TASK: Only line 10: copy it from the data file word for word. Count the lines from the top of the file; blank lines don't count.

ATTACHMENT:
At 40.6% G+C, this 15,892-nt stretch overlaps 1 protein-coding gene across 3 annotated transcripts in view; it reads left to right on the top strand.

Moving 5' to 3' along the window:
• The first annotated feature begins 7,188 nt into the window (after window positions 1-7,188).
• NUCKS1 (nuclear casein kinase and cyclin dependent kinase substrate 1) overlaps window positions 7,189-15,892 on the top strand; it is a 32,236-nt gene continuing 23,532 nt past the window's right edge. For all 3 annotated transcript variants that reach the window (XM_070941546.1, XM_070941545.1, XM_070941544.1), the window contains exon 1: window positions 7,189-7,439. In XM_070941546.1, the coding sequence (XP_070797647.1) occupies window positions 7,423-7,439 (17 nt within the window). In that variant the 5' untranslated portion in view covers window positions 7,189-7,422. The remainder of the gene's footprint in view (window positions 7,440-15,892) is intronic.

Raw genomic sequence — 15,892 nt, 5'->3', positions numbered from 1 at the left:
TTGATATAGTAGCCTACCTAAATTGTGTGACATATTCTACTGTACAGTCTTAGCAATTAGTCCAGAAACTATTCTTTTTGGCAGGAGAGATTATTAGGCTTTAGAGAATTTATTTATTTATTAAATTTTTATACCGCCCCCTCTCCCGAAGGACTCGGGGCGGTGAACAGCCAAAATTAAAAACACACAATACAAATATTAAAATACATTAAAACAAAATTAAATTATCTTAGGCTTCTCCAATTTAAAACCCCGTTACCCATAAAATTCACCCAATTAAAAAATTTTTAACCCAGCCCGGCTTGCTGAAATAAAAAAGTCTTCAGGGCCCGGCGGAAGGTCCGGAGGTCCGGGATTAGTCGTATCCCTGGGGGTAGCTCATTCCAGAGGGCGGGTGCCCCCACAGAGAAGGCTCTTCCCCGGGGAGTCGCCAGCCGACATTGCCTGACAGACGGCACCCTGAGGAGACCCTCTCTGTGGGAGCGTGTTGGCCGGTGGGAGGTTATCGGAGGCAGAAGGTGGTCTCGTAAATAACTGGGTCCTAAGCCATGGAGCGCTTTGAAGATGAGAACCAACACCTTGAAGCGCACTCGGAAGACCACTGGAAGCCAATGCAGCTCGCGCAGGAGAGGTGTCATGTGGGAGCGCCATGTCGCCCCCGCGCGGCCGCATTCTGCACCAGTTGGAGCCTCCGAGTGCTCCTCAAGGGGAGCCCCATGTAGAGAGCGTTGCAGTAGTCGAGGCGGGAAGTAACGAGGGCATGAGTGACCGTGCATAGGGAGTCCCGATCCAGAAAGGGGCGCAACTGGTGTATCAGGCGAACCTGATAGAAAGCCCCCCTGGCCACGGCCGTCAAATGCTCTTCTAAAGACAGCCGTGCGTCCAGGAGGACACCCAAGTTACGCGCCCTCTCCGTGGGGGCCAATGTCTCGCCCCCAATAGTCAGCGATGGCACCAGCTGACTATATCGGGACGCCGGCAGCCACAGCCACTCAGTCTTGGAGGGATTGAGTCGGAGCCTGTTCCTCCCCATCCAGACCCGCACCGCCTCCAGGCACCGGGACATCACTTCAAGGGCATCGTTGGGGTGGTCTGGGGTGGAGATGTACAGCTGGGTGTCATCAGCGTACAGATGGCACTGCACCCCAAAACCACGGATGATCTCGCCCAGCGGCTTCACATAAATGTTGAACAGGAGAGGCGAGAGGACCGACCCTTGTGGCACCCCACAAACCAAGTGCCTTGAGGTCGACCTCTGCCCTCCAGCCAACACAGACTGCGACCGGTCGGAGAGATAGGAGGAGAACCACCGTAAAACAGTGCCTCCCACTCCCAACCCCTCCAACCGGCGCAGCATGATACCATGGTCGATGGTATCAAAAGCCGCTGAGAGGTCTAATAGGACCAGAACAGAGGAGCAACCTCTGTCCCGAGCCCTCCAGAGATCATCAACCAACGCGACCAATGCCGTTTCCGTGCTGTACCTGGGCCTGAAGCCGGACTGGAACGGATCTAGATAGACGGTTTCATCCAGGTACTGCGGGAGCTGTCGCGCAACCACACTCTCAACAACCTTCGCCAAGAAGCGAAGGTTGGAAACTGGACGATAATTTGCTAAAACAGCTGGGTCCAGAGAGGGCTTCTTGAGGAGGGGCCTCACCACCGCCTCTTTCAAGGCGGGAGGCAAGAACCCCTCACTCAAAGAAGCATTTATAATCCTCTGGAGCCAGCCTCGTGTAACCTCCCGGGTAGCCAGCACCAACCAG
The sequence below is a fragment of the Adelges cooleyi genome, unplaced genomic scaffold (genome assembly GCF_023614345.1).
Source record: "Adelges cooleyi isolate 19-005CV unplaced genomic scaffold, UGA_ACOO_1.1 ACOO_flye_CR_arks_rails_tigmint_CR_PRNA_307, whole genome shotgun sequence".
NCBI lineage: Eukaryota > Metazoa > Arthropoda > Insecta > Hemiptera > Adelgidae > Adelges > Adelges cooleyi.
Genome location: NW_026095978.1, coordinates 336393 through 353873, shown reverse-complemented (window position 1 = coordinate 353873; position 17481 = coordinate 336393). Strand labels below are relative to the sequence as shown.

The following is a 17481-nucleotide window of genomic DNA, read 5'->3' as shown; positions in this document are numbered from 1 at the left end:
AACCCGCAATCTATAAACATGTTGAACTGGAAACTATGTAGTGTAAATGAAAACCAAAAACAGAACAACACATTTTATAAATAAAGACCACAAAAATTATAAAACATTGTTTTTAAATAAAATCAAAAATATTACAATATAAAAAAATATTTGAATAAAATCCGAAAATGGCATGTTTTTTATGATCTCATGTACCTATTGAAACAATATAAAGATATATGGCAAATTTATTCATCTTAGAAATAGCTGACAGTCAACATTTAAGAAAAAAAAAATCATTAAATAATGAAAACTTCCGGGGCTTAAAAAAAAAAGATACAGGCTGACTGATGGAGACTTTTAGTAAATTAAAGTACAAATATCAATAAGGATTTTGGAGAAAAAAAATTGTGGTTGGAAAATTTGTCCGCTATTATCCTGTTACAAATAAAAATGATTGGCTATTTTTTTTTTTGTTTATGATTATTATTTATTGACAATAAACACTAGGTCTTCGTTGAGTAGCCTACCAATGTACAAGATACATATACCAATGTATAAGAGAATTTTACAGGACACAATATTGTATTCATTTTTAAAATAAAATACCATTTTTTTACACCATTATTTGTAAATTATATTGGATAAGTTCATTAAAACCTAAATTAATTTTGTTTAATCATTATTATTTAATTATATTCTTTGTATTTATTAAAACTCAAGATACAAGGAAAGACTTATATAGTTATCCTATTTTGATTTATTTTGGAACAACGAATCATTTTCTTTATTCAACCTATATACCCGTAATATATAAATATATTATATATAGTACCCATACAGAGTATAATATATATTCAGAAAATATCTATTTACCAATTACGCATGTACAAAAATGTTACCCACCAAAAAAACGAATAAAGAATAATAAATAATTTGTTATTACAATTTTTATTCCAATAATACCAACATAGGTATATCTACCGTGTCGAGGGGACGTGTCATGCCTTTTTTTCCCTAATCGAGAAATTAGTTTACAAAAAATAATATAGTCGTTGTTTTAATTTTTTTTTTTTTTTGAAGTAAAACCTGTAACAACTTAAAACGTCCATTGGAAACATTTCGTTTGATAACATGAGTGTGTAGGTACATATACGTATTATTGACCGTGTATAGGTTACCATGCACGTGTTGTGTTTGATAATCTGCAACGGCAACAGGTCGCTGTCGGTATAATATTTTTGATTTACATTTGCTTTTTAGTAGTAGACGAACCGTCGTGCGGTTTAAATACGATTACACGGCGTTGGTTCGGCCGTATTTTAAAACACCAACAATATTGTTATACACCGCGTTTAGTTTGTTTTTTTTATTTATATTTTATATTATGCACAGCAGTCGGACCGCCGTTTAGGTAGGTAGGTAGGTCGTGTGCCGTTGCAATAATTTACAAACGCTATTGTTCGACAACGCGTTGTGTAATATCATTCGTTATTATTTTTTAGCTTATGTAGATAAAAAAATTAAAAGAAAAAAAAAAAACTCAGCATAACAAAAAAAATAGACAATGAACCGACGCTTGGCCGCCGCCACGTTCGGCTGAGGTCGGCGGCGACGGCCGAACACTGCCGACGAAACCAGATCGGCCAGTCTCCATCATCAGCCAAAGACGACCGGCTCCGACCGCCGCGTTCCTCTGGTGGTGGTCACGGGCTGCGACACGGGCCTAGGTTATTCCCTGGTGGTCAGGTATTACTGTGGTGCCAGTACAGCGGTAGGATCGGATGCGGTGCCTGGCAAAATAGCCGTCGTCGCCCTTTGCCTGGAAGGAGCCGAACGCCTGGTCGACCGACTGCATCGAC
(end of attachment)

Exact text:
Genome location: NW_026095978.1, coordinates 336393 through 353873, shown reverse-complemented (window position 1 = coordinate 353873; position 17481 = coordinate 336393). Strand labels below are relative to the sequence as shown.